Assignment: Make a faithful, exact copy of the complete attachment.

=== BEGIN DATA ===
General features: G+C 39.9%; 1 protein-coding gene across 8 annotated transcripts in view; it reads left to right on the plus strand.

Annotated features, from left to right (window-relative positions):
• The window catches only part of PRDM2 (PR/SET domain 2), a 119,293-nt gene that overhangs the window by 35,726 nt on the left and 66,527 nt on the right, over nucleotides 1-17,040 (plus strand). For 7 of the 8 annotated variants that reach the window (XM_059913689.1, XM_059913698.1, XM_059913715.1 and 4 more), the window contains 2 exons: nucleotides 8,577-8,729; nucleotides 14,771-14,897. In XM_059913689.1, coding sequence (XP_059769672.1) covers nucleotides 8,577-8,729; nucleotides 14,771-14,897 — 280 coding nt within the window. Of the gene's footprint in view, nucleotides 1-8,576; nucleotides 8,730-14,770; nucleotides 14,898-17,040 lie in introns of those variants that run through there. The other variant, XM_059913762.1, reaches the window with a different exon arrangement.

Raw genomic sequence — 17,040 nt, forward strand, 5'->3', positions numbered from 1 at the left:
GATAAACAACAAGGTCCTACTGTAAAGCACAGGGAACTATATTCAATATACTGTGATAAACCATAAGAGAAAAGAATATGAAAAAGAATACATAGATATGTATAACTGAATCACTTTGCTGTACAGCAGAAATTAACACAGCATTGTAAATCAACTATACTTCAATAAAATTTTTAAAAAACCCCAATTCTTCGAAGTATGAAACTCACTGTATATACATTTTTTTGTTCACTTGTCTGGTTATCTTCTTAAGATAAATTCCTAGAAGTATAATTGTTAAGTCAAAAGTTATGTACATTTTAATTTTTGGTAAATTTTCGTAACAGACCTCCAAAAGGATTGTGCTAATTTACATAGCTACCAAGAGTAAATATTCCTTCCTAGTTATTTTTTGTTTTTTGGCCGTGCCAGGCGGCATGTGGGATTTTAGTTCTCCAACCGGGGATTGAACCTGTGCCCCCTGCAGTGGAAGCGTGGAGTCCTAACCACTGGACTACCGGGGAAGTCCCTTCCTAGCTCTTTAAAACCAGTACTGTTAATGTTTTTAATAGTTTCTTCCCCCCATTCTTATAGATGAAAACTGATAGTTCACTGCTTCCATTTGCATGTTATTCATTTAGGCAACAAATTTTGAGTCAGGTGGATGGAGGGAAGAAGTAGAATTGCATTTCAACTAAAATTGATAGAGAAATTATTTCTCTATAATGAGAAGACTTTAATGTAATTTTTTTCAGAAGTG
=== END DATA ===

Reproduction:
General features: G+C 39.9%; 1 protein-coding gene across 8 annotated transcripts in view; it reads left to right on the plus strand.

Annotated features, from left to right (window-relative positions):
• The window catches only part of PRDM2 (PR/SET domain 2), a 119,293-nt gene that overhangs the window by 35,726 nt on the left and 66,527 nt on the right, over nucleotides 1-17,040 (plus strand). For 7 of the 8 annotated variants that reach the window (XM_059913689.1, XM_059913698.1, XM_059913715.1 and 4 more), the window contains 2 exons: nucleotides 8,577-8,729; nucleotides 14,771-14,897. In XM_059913689.1, coding sequence (XP_059769672.1) covers nucleotides 8,577-8,729; nucleotides 14,771-14,897 — 280 coding nt within the window. Of the gene's footprint in view, nucleotides 1-8,576; nucleotides 8,730-14,770; nucleotides 14,898-17,040 lie in introns of those variants that run through there. The other variant, XM_059913762.1, reaches the window with a different exon arrangement.

Raw genomic sequence — 17,040 nt, forward strand, 5'->3', positions numbered from 1 at the left:
GATAAACAACAAGGTCCTACTGTAAAGCACAGGGAACTATATTCAATATACTGTGATAAACCATAAGAGAAAAGAATATGAAAAAGAATACATAGATATGTATAACTGAATCACTTTGCTGTACAGCAGAAATTAACACAGCATTGTAAATCAACTATACTTCAATAAAATTTTTAAAAAACCCCAATTCTTCGAAGTATGAAACTCACTGTATATACATTTTTTTGTTCACTTGTCTGGTTATCTTCTTAAGATAAATTCCTAGAAGTATAATTGTTAAGTCAAAAGTTATGTACATTTTAATTTTTGGTAAATTTTCGTAACAGACCTCCAAAAGGATTGTGCTAATTTACATAGCTACCAAGAGTAAATATTCCTTCCTAGTTATTTTTTGTTTTTTGGCCGTGCCAGGCGGCATGTGGGATTTTAGTTCTCCAACCGGGGATTGAACCTGTGCCCCCTGCAGTGGAAGCGTGGAGTCCTAACCACTGGACTACCGGGGAAGTCCCTTCCTAGCTCTTTAAAACCAGTACTGTTAATGTTTTTAATAGTTTCTTCCCCCCATTCTTATAGATGAAAACTGATAGTTCACTGCTTCCATTTGCATGTTATTCATTTAGGCAACAAATTTTGAGTCAGGTGGATGGAGGGAAGAAGTAGAATTGCATTTCAACTAAAATTGATAGAGAAATTATTTCTCTATAATGAGAAGACTTTAATGTAATTTTTTTCAGAAGTG